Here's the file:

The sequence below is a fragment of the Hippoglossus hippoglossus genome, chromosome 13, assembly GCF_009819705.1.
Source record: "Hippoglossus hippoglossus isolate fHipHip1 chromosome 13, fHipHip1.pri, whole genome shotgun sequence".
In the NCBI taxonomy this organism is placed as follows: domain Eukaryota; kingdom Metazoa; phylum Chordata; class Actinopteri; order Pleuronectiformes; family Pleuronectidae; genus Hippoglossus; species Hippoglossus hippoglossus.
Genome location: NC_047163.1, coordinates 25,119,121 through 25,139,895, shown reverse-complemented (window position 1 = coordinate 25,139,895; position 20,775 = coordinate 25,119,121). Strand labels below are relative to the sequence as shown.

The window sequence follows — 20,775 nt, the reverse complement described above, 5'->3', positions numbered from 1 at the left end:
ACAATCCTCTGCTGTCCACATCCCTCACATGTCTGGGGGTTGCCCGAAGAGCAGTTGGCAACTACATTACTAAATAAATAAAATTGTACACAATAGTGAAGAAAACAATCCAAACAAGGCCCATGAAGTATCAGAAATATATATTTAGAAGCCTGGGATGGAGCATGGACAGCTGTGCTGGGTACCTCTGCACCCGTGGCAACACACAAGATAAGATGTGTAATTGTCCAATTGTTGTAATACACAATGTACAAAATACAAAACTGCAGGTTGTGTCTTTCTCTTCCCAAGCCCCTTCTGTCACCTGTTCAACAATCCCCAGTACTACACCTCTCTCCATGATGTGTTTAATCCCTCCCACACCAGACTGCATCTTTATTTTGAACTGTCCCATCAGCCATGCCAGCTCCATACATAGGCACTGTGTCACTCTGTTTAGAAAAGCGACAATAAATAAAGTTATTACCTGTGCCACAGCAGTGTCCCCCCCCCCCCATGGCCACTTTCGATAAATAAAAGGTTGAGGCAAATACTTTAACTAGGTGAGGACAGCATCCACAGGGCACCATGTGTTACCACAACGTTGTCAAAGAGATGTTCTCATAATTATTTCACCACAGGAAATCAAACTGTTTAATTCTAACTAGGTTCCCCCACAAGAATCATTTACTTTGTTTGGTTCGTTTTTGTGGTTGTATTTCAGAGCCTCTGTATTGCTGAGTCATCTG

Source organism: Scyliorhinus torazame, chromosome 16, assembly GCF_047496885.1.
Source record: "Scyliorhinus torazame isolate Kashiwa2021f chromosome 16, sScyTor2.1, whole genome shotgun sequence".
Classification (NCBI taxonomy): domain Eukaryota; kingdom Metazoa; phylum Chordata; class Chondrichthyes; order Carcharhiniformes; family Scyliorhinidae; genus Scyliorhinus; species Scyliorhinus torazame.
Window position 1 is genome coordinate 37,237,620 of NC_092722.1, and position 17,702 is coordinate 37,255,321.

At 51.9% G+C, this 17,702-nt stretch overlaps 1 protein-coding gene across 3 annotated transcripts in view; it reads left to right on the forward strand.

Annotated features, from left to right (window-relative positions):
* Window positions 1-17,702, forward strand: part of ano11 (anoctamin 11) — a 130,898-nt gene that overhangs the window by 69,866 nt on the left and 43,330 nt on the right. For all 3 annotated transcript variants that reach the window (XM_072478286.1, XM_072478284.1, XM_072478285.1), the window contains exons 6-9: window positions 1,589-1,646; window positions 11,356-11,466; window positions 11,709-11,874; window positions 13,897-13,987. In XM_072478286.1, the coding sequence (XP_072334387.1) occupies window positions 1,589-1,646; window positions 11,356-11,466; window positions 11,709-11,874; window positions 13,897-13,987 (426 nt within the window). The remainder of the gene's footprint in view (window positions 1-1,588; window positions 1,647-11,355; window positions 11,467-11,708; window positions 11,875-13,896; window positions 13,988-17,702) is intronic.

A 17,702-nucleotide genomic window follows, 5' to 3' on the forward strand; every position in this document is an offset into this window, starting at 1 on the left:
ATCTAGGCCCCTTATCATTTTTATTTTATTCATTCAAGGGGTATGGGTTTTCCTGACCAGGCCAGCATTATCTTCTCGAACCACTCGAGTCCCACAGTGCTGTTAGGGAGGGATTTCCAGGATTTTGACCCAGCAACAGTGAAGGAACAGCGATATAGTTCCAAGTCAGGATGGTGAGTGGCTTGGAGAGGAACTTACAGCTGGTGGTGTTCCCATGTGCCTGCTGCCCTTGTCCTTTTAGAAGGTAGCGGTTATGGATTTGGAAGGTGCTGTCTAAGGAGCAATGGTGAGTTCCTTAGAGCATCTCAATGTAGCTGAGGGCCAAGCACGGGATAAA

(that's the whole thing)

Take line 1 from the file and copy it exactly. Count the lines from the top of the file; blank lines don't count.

The sequence below is a fragment of the Hippoglossus hippoglossus genome, chromosome 13, assembly GCF_009819705.1.